Forbes magazine has struck reality TV star and entrepreneur Kylie Jenner from its list of billionaires, and accused her family of inflating the value of her cosmetics business.
Forbes said the family went to "unusual lengths" to present its youngest member as richer than she was.
In tweets, Jenner dismissed the article as "inaccurate statements and unproven assumptions lol".
"I've never asked for any title or tried to lie my way there," she wrote.
"I can name a list of 100 things more important right now than fixating on how much money I have," she added.
The move reverses the status Forbes conferred on Jenner in 2019, when it declared her a self-made billionaire.
The description sparked controversy, with critics scoffing at the "self-made" title and pointing to her upbringing as a Kardashian family reality TV star.
Forbes, which is known for its widely cited billionaire rankings, credited Jenner's status to the success of her cosmetics company, which she founded in 2015 and which includes Kylie Cosmetics and Kylie Skin.
Jenner last year announced she was selling a 51 percent stake in the company to beauty giant Coty for US$600m (NZ$970m).
Forbes said the family's accountant had provided it with tax returns that suggested the firm had done more than US$300m (NZ$480m) in sales in 2016 and that publicists claimed sales of US$330m (NZ$530m) the following year.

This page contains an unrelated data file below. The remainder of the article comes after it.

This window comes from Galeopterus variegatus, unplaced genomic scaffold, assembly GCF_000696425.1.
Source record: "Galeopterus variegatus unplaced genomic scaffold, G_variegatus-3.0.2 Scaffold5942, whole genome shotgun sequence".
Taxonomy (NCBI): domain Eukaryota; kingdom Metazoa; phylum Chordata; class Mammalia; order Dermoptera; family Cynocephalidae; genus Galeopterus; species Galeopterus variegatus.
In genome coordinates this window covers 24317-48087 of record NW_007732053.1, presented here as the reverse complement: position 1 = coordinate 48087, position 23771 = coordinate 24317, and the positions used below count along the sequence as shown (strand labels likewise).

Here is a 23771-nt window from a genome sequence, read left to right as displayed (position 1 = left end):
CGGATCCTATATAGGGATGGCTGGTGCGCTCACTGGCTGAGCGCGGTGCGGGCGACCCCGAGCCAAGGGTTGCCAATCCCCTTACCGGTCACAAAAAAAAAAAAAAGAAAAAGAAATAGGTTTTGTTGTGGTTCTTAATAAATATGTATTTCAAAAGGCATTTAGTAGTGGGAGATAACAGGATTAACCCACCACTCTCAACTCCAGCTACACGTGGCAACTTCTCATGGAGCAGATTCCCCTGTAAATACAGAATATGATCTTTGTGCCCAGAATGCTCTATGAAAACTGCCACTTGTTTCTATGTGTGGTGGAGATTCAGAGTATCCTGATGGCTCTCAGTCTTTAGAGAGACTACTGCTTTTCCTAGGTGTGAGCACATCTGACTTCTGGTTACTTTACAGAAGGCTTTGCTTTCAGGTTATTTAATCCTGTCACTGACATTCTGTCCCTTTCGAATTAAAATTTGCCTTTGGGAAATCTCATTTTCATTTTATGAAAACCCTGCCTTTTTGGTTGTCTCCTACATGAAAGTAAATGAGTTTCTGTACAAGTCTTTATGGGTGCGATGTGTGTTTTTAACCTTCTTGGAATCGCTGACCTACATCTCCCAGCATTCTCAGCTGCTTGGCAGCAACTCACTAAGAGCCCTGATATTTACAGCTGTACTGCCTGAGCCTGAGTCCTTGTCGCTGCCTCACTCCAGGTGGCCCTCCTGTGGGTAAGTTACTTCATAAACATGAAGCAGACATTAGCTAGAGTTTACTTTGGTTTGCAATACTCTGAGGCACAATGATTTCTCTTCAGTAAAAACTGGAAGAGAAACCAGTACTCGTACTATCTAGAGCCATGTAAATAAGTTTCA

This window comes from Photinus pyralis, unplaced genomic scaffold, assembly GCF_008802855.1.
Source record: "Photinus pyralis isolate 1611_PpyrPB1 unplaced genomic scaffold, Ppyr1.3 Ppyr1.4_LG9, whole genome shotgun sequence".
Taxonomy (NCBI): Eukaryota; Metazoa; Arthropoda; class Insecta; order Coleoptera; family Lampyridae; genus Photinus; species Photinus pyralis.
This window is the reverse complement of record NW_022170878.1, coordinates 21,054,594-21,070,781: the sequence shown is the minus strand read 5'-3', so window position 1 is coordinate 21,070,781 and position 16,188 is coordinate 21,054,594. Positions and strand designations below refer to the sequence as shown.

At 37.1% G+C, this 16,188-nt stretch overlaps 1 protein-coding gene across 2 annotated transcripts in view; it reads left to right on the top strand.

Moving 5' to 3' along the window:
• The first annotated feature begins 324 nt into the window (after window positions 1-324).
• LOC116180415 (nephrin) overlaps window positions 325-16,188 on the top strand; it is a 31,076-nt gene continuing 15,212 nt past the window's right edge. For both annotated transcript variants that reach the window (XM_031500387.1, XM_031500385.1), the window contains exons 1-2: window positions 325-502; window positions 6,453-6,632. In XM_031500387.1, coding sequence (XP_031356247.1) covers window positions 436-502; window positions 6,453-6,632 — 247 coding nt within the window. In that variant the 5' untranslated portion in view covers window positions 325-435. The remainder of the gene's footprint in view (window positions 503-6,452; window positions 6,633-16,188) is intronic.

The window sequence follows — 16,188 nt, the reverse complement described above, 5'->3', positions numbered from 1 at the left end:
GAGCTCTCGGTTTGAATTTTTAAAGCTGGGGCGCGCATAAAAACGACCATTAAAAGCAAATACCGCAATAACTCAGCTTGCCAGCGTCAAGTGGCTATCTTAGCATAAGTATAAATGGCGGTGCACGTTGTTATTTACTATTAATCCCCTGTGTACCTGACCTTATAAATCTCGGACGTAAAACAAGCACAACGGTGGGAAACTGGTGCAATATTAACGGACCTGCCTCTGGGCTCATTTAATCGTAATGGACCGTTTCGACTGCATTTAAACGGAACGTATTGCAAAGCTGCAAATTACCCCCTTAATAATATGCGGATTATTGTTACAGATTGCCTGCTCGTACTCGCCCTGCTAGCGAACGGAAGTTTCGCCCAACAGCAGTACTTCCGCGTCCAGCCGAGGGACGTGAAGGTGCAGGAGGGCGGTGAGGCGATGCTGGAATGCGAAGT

But information shared by Coty, which is publicly traded, showed Jenner's firm is "significantly smaller and less profitable than the family has spent years leading the cosmetics industry and media outlets, including Forbes, to believe", Forbes said.
Coty's presentation to investors about the business suggested the firm did only US$125m (NZ$200m) in sales in 2018.
"If Kylie Cosmetics did $125 million in sales in 2018, how could it have done $307 million in 2016 (as the company's supposed tax returns state) or $330 million in 2017?" Forbes asked in the article.
Despite the magazine's downgrade, Jenner is hardly hurting.
Forbes said she pocketed US$340m (NZ$550m) from the sale of her business. It now estimates her net worth at "just under $900m".
Forbes writers have previously accused other would-be billionaires of inflating their riches, including US Commerce Secretary Wilbur Ross and President Donald Trump.